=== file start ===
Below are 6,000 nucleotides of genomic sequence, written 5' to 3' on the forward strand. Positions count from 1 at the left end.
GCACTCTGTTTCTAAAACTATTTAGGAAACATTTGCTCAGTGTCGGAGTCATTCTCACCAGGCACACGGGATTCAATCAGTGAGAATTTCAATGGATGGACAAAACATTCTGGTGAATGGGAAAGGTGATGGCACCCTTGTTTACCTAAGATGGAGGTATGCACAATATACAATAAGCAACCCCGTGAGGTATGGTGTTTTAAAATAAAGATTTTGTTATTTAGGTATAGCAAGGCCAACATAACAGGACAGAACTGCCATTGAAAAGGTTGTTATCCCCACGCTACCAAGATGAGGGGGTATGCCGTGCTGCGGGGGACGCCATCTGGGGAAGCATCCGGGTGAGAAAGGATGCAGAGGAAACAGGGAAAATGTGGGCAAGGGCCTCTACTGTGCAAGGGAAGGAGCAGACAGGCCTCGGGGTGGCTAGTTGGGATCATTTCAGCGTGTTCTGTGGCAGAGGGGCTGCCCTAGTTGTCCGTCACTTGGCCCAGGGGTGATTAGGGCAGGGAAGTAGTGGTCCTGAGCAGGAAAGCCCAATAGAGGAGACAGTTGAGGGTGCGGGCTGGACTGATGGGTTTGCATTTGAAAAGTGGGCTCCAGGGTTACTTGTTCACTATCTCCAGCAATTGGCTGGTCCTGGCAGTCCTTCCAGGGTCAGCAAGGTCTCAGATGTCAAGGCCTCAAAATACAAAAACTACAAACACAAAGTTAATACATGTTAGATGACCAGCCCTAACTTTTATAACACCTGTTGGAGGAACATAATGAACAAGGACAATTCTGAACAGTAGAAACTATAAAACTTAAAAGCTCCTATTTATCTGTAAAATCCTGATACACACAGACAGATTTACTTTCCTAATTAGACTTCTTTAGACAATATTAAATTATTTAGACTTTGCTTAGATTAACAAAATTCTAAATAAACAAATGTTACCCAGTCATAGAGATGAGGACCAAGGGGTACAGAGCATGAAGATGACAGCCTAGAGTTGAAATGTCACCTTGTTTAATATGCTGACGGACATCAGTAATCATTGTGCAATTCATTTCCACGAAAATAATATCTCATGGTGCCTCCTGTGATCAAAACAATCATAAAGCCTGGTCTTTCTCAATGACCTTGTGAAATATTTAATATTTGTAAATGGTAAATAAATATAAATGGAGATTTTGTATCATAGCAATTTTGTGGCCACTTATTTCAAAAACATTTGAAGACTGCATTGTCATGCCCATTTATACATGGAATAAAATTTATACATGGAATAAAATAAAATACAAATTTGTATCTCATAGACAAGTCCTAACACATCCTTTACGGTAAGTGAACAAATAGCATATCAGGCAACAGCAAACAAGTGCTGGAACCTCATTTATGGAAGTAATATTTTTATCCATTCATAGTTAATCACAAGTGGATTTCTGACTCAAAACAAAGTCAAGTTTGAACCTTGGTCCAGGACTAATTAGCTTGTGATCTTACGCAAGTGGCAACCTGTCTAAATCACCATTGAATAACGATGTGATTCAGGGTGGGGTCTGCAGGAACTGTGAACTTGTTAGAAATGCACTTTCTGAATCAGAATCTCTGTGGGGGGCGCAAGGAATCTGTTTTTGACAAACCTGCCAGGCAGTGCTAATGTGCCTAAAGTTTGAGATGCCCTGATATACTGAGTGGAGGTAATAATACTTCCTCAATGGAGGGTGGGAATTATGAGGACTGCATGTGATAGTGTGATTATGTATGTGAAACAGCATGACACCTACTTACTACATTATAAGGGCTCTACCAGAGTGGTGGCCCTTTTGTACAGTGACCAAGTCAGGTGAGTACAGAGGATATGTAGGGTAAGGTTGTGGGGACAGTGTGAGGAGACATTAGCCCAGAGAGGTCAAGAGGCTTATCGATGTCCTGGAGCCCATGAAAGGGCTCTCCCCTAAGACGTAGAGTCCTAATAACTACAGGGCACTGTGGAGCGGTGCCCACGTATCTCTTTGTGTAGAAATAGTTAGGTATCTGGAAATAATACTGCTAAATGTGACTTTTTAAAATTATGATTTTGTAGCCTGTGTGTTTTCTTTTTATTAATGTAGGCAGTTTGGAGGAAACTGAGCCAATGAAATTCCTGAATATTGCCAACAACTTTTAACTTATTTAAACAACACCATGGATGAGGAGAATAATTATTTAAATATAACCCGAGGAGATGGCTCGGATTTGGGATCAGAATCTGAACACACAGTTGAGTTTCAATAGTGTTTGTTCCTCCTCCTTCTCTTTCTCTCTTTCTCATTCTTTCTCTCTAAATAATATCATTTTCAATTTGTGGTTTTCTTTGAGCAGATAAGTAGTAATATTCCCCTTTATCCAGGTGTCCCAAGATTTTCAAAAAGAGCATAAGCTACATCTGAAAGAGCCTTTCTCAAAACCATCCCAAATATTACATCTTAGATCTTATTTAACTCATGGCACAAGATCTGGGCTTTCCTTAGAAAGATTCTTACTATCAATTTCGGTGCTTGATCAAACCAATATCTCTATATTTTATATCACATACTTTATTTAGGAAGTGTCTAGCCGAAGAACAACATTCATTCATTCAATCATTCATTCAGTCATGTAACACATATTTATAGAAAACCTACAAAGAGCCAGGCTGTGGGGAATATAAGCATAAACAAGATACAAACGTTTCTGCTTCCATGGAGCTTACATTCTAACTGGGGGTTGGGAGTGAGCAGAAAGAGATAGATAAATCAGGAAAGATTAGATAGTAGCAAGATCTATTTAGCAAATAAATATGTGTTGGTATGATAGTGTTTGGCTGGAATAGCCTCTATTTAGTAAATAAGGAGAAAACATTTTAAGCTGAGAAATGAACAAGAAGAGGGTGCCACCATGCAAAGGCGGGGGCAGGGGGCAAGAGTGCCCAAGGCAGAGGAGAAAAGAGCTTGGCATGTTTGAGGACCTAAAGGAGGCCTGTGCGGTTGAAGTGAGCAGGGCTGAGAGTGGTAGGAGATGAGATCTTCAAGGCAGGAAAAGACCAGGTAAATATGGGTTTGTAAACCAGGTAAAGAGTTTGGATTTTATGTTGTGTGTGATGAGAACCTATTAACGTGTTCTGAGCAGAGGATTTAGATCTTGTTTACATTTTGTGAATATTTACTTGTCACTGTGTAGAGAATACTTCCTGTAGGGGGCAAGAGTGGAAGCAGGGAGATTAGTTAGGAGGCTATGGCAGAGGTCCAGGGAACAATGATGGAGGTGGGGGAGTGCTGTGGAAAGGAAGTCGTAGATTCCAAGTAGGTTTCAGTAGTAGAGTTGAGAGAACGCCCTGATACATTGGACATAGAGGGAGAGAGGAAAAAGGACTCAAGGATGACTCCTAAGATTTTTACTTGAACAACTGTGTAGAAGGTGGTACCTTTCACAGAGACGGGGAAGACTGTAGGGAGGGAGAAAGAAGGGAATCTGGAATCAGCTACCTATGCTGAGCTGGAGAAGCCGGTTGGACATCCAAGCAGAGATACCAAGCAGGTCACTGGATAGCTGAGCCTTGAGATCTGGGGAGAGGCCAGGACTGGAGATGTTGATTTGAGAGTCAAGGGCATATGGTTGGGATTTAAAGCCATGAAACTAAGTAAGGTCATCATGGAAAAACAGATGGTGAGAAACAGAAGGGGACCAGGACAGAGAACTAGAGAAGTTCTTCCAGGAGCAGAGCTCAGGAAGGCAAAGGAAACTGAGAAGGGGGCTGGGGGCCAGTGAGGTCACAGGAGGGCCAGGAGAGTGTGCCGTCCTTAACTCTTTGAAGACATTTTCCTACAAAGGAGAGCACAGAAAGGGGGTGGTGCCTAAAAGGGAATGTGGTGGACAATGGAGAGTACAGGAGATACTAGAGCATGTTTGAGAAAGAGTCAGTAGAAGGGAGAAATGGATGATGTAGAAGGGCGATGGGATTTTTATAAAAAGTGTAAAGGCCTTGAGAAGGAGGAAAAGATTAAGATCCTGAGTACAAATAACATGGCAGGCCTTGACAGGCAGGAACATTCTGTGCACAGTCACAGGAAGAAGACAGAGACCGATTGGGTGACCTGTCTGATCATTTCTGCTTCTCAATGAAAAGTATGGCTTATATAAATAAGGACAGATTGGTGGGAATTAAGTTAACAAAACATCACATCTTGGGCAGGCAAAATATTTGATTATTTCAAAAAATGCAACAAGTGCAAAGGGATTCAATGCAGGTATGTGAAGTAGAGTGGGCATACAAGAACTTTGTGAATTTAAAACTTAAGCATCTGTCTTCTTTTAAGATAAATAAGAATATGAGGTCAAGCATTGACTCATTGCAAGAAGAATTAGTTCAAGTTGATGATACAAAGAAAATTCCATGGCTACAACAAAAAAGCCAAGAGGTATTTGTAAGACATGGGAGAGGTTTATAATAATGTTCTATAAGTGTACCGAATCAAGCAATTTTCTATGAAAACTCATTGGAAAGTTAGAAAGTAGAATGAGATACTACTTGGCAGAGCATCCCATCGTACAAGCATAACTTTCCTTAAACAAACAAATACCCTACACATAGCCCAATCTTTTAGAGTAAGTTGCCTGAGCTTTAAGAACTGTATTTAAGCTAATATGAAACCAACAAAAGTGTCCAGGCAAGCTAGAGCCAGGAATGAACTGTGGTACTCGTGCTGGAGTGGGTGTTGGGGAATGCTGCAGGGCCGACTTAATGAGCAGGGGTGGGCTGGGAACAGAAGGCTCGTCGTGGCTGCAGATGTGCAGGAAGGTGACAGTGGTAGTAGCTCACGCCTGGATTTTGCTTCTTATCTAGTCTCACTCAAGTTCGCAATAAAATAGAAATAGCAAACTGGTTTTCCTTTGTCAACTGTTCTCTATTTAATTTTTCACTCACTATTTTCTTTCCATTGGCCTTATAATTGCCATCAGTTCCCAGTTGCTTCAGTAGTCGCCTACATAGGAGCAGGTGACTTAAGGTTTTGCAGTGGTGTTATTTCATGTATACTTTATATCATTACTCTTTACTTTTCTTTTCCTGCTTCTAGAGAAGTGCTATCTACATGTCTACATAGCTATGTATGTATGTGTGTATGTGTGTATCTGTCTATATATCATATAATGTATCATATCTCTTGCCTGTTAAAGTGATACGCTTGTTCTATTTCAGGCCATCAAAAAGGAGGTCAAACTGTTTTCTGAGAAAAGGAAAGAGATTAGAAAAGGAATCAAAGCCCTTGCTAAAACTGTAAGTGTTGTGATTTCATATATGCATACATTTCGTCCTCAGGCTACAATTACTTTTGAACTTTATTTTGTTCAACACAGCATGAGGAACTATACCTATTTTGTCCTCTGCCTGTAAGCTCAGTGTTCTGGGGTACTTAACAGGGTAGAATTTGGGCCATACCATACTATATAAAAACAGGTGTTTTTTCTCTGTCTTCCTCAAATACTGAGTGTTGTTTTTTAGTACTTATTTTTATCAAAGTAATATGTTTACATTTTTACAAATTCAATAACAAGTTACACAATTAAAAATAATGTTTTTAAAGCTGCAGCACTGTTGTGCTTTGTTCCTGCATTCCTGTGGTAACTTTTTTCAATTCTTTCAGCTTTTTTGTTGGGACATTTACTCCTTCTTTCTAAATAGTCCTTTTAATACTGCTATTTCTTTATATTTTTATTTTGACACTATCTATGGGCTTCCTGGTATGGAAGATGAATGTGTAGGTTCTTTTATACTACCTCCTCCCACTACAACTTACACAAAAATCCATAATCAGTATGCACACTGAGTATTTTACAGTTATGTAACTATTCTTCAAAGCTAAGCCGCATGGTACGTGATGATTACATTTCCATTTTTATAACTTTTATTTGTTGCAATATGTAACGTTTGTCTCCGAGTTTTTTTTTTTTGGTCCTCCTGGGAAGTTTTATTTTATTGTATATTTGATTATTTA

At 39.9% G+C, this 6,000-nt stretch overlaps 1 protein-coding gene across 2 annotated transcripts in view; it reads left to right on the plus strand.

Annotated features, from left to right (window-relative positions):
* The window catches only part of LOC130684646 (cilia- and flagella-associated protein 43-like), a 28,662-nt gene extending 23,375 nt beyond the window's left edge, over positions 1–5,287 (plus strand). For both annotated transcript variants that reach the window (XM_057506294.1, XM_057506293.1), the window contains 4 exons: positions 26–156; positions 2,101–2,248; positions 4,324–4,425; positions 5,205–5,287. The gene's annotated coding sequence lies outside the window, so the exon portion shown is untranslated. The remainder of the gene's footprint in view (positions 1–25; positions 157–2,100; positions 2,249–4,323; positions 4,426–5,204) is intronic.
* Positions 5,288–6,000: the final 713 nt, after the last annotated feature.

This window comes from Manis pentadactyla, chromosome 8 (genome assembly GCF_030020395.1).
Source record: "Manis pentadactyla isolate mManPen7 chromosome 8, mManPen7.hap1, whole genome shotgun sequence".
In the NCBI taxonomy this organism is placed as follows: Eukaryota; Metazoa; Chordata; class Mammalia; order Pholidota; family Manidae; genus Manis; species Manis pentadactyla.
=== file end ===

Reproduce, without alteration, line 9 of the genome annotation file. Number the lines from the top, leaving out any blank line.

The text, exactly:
In the NCBI taxonomy this organism is placed as follows: Eukaryota; Metazoa; Chordata; class Mammalia; order Pholidota; family Manidae; genus Manis; species Manis pentadactyla.